Cascadia — the evocative name of a region, an idea, a movement — wild and free, defined by the waters flowing from the continental crest through the headwaters of the Pacific.
But what and where exactly did the name Cascadia arise from?
Today, the land of the watersheds of the Columbia, Fraser in traditional Chinook and Chinuk Wawa is known as Cascadia Illahee.
We use the word “Cascadia” because pre-colonization there was no unified term for this area and bioregion. As a modern construct, the name Cascadia was decided by a group of academics, policy makers, activists, back to landers, Indigenous organizers at what became the first Cascadia Bioregional Congress in 1986 at Evergreen State College in Olympia, Washington.
It’s first use to define the region was by Bates McKee, in his book “Cascadia: The Geologic Evolution of the Pacific Northwest” in 1975, and in it’s current form as a bioregion by David McCloskey, a professor at the Seattle University in 1981.
We use this term, because names, terms and definitions matter – and where they don’t previously exist, incredibly important for passing on the messaging and meaning of our bioregion and movement. This is similar to the renaming of the Puget Sound in Washington and Prince Georgia Straight in British Columbia to the “Salish Sea” in 2012 as a reflection of the whole ecoregion, and to decolonize our border away from the US/Canadian, in honor and respect of the Indigenous Nations who still call this place home.
We use the term Illahee at the invitation of the Grande Ronde and Chinook people, who are working to revitalize Chinook Wawa as a regional trade language. Illahee comes from the Chinook world that comprised a network of kin-based villages, and a complex and vast trading network throughout the Cascadia bioregion and North America. This understanding of homeland, as expressed by Illahee was not, like European definitions, predicated on a physical location, boundaries or finite amount of space, but instead was centered around family, friends and allies, and the networks of interrelation that grew from these.
Chinook Jargon was the defacto language of the Cascadia Bioregion pre-European settlement, used by all of the people who made up the Cascadia bioregion, and as a trade language it incorporated different words and cultures as they moved into the region. Post-colonization this included words from Haida, Tlingit, Chinook, Salish, Chinese, French, English, Russian, Filipino, Hawaiian and Spanish. By the late 1800’s, more than 100,000 people spoke this regional language, and was often the first second language of immigrants who moved to the area.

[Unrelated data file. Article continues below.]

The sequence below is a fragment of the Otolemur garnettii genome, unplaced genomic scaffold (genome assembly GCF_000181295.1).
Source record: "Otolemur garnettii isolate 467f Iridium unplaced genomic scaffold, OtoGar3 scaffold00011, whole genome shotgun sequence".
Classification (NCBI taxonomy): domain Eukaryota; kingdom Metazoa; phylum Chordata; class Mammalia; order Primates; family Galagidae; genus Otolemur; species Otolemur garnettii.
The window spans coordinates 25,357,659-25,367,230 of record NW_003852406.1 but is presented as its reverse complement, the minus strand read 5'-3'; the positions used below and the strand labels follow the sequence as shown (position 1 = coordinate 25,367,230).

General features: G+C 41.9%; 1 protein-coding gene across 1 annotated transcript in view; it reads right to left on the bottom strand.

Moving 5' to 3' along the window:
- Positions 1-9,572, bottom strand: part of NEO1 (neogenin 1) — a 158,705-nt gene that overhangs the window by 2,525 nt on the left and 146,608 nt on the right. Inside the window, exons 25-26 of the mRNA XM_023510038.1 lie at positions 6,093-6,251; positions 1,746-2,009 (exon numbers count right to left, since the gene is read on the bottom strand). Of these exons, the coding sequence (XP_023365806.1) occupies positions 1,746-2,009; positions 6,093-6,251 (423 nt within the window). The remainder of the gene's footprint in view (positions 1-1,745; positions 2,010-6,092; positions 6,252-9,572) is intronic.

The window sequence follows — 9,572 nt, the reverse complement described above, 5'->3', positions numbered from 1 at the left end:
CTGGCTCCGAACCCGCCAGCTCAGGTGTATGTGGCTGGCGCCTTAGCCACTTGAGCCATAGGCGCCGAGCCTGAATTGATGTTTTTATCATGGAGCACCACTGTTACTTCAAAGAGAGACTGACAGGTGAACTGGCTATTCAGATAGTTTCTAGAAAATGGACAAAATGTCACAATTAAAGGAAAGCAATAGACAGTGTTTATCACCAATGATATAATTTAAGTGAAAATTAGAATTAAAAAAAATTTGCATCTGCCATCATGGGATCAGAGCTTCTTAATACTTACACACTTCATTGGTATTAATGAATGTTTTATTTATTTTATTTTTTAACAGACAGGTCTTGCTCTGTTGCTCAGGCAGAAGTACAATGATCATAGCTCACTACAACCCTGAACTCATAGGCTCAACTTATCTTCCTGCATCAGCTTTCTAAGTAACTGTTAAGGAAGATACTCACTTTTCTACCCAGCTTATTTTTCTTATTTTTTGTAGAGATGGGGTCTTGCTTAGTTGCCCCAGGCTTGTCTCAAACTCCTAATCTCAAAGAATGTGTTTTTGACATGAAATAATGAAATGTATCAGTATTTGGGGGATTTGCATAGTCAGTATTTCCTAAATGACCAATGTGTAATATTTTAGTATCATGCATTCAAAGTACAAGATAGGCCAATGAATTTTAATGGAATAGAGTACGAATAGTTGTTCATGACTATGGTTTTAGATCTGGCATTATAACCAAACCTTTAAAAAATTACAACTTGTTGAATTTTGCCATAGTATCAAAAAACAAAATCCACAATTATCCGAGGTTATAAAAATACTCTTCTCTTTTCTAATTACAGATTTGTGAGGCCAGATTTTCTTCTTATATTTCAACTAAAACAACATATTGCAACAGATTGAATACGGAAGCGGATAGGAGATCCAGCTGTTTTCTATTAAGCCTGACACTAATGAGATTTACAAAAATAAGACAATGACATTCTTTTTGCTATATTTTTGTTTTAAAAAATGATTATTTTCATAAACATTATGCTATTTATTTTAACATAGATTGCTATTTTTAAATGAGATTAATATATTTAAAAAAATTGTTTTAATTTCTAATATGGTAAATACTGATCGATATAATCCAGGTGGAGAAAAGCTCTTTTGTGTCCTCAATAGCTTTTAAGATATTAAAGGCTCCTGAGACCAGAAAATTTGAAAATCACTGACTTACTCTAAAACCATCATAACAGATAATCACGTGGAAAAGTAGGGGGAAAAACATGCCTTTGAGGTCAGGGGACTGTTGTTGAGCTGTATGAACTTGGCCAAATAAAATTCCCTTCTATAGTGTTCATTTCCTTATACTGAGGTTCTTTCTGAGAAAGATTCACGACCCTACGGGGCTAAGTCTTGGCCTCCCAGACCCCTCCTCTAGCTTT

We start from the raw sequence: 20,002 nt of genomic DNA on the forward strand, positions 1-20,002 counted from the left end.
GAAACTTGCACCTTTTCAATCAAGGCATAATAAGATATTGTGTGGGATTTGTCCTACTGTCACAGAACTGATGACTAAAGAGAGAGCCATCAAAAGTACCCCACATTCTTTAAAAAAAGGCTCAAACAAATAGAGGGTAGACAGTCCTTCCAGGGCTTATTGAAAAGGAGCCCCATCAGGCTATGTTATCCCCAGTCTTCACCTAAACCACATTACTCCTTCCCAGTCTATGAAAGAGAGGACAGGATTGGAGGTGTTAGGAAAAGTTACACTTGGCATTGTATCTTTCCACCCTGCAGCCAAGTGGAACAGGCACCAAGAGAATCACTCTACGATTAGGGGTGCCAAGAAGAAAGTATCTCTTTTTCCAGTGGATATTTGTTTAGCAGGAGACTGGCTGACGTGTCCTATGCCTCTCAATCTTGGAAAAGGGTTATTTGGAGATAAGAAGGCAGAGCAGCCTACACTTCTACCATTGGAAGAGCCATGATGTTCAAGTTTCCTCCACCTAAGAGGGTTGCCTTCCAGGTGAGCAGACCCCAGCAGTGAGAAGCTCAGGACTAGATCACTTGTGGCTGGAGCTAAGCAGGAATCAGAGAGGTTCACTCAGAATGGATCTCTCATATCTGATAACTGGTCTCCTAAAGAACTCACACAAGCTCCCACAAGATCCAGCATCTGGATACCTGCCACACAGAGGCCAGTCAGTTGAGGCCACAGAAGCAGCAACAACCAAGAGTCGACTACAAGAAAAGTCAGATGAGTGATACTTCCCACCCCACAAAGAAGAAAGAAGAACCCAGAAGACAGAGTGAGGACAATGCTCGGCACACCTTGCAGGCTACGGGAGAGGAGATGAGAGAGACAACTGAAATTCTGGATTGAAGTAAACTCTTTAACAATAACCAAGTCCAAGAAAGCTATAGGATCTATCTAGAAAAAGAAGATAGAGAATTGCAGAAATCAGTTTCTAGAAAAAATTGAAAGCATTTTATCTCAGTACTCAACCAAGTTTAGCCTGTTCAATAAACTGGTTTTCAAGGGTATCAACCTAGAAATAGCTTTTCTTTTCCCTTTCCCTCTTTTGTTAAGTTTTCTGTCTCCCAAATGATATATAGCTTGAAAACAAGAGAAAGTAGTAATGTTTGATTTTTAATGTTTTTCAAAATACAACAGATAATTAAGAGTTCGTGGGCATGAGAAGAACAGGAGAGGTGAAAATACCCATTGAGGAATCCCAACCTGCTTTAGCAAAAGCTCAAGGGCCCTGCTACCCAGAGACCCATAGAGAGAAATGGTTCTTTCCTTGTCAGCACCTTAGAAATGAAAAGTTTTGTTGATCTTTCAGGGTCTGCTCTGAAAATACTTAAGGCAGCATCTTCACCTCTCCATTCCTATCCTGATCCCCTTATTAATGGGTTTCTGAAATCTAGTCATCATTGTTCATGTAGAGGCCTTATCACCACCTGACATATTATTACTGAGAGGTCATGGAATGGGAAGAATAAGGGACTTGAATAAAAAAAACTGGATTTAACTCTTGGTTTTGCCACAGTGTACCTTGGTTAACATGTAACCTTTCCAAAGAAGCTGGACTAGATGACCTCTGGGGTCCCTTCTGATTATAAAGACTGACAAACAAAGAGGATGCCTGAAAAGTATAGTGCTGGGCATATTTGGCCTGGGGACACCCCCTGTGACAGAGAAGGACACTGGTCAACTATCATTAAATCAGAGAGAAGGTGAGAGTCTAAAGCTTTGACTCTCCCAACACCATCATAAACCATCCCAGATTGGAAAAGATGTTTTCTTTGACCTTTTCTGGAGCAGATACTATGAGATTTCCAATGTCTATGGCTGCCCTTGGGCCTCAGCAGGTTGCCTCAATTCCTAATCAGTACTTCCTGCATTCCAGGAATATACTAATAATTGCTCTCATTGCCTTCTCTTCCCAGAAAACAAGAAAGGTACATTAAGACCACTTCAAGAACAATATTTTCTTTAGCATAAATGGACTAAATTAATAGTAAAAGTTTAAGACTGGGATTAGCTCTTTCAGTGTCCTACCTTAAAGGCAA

We choose Cascadia Illahee to represent our land and movement in recognition that a place is more than simply lines on a map or a physical bioregion – but rather where the heart is, and the people who make it up. Our Cascadia Illahee means every person who identifies as a citizen of this place and watershed, the values and principles of what that means, and is committed to becoming an ambassador for this idea and movement.
Illahee, illahie, illi’i
Land, country, earth, soil – in both physical and political senses; the apostrophe in the last spelling denotes a glottal stop, as may also the ‘h’ in the other spellings. The Chinook word for ‘homeland’ defined through the connection of people rather than geography – a network of peoples arranged through the interweaving of family, blood marriages, allies.
The Cascadia region, or the land of the Cascadia people (watersheds of the Columbia, Fraser and Snake). Home. Family.
The term “Cascades” was first used for the Cascades Rapids, as early as the Astor Expedition. The first written reference originally stems from Scottish botanist David Douglas (for whom the Douglas Fir is also named) who explored the Columbia River Gorge in 1825. He wrote of the area’s ‘cascading waterfalls’, and it is through these that we hear the first mention of ‘the Cascades’ — from which the mountain range is now called.
The name ‘Cascadia’ itself wasn’t heard until much later, until it was first used by the town Cascadia, Oregon that was settled in 1890 in what is now Linn County. In a more recent context — “Cascadia” was first applied to the whole geologic region by Bates McKee in his 1972 geology textbook Cascadia; the geologic evolution of the Pacific Northwest. Later the name was adopted by David McCloskey, a Seattle University sociology professor, to describe it as a bioregion. McCloskey describes Cascadia as “a land of falling waters.”
This interpretation of Cascadia was adopted by a broad coalition of policy planners, back to the landers, anarchists, greens, first nation organizers, and engaged citizens at the first Cascadia Bioregional Congress at Evergreen State College in 1986.